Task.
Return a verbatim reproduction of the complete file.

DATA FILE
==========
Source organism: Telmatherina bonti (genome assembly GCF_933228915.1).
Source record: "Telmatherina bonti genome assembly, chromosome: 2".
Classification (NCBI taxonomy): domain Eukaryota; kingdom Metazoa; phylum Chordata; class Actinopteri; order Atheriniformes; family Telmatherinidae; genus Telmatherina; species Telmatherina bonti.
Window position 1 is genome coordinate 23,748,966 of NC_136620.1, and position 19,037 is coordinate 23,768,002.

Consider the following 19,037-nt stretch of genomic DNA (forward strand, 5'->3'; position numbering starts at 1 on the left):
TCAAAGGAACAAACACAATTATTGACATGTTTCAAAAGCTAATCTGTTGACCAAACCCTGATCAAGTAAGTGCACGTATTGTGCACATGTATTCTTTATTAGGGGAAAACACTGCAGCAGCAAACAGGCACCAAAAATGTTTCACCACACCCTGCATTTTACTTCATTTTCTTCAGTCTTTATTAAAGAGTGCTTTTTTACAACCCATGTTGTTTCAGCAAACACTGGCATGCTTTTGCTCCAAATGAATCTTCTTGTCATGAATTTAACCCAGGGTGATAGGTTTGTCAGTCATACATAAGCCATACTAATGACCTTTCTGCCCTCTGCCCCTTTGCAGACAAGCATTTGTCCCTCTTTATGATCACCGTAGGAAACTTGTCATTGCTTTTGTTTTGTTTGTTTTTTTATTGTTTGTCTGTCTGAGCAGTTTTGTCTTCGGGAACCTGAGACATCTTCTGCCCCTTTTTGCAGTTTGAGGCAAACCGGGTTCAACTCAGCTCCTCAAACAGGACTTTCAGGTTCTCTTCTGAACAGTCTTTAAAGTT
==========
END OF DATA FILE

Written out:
Source organism: Telmatherina bonti (genome assembly GCF_933228915.1).
Source record: "Telmatherina bonti genome assembly, chromosome: 2".
Classification (NCBI taxonomy): domain Eukaryota; kingdom Metazoa; phylum Chordata; class Actinopteri; order Atheriniformes; family Telmatherinidae; genus Telmatherina; species Telmatherina bonti.
Window position 1 is genome coordinate 23,748,966 of NC_136620.1, and position 19,037 is coordinate 23,768,002.

Consider the following 19,037-nt stretch of genomic DNA (forward strand, 5'->3'; position numbering starts at 1 on the left):
TCAAAGGAACAAACACAATTATTGACATGTTTCAAAAGCTAATCTGTTGACCAAACCCTGATCAAGTAAGTGCACGTATTGTGCACATGTATTCTTTATTAGGGGAAAACACTGCAGCAGCAAACAGGCACCAAAAATGTTTCACCACACCCTGCATTTTACTTCATTTTCTTCAGTCTTTATTAAAGAGTGCTTTTTTACAACCCATGTTGTTTCAGCAAACACTGGCATGCTTTTGCTCCAAATGAATCTTCTTGTCATGAATTTAACCCAGGGTGATAGGTTTGTCAGTCATACATAAGCCATACTAATGACCTTTCTGCCCTCTGCCCCTTTGCAGACAAGCATTTGTCCCTCTTTATGATCACCGTAGGAAACTTGTCATTGCTTTTGTTTTGTTTGTTTTTTTATTGTTTGTCTGTCTGAGCAGTTTTGTCTTCGGGAACCTGAGACATCTTCTGCCCCTTTTTGCAGTTTGAGGCAAACCGGGTTCAACTCAGCTCCTCAAACAGGACTTTCAGGTTCTCTTCTGAACAGTCTTTAAAGTT